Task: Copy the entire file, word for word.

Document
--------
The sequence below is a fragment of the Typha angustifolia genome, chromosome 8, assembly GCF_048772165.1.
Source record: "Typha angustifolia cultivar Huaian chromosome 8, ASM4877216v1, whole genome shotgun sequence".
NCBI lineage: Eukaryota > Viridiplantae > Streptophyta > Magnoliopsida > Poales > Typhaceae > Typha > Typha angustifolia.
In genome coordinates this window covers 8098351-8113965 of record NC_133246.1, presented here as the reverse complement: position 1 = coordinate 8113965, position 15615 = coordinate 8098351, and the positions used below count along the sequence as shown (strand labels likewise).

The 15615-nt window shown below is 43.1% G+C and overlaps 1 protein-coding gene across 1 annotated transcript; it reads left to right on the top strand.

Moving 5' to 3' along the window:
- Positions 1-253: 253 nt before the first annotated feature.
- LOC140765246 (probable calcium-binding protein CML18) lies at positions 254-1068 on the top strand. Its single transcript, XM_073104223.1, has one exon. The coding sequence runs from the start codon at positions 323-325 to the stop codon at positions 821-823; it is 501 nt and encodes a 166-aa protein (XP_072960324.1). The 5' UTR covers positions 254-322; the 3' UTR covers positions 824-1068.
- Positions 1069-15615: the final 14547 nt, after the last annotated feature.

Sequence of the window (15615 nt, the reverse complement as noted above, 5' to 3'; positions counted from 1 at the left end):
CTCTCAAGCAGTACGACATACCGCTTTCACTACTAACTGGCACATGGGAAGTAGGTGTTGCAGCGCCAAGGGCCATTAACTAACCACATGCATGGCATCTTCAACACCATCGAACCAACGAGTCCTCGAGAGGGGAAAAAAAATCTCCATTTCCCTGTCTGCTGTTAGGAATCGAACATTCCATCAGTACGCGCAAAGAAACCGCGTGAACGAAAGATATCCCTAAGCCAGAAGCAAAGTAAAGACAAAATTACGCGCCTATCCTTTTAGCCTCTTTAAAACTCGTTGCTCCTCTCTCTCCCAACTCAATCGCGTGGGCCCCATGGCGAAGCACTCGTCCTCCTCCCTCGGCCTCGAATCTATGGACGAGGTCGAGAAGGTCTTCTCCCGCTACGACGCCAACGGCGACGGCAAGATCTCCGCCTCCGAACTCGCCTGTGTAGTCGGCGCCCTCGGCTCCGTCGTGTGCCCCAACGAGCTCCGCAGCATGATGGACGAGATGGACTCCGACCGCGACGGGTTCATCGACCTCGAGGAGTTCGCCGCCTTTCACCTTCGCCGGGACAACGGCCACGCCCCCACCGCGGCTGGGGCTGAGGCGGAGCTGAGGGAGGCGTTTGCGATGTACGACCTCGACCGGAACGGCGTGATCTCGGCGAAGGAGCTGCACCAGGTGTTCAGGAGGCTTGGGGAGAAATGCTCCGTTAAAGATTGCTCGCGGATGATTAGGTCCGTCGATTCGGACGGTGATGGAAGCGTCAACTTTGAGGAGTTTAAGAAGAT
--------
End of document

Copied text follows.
The sequence below is a fragment of the Typha angustifolia genome, chromosome 8, assembly GCF_048772165.1.
Source record: "Typha angustifolia cultivar Huaian chromosome 8, ASM4877216v1, whole genome shotgun sequence".
NCBI lineage: Eukaryota > Viridiplantae > Streptophyta > Magnoliopsida > Poales > Typhaceae > Typha > Typha angustifolia.
In genome coordinates this window covers 8098351-8113965 of record NC_133246.1, presented here as the reverse complement: position 1 = coordinate 8113965, position 15615 = coordinate 8098351, and the positions used below count along the sequence as shown (strand labels likewise).

The 15615-nt window shown below is 43.1% G+C and overlaps 1 protein-coding gene across 1 annotated transcript; it reads left to right on the top strand.

Moving 5' to 3' along the window:
- Positions 1-253: 253 nt before the first annotated feature.
- LOC140765246 (probable calcium-binding protein CML18) lies at positions 254-1068 on the top strand. Its single transcript, XM_073104223.1, has one exon. The coding sequence runs from the start codon at positions 323-325 to the stop codon at positions 821-823; it is 501 nt and encodes a 166-aa protein (XP_072960324.1). The 5' UTR covers positions 254-322; the 3' UTR covers positions 824-1068.
- Positions 1069-15615: the final 14547 nt, after the last annotated feature.

Sequence of the window (15615 nt, the reverse complement as noted above, 5' to 3'; positions counted from 1 at the left end):
CTCTCAAGCAGTACGACATACCGCTTTCACTACTAACTGGCACATGGGAAGTAGGTGTTGCAGCGCCAAGGGCCATTAACTAACCACATGCATGGCATCTTCAACACCATCGAACCAACGAGTCCTCGAGAGGGGAAAAAAAATCTCCATTTCCCTGTCTGCTGTTAGGAATCGAACATTCCATCAGTACGCGCAAAGAAACCGCGTGAACGAAAGATATCCCTAAGCCAGAAGCAAAGTAAAGACAAAATTACGCGCCTATCCTTTTAGCCTCTTTAAAACTCGTTGCTCCTCTCTCTCCCAACTCAATCGCGTGGGCCCCATGGCGAAGCACTCGTCCTCCTCCCTCGGCCTCGAATCTATGGACGAGGTCGAGAAGGTCTTCTCCCGCTACGACGCCAACGGCGACGGCAAGATCTCCGCCTCCGAACTCGCCTGTGTAGTCGGCGCCCTCGGCTCCGTCGTGTGCCCCAACGAGCTCCGCAGCATGATGGACGAGATGGACTCCGACCGCGACGGGTTCATCGACCTCGAGGAGTTCGCCGCCTTTCACCTTCGCCGGGACAACGGCCACGCCCCCACCGCGGCTGGGGCTGAGGCGGAGCTGAGGGAGGCGTTTGCGATGTACGACCTCGACCGGAACGGCGTGATCTCGGCGAAGGAGCTGCACCAGGTGTTCAGGAGGCTTGGGGAGAAATGCTCCGTTAAAGATTGCTCGCGGATGATTAGGTCCGTCGATTCGGACGGTGATGGAAGCGTCAACTTTGAGGAGTTTAAGAAGAT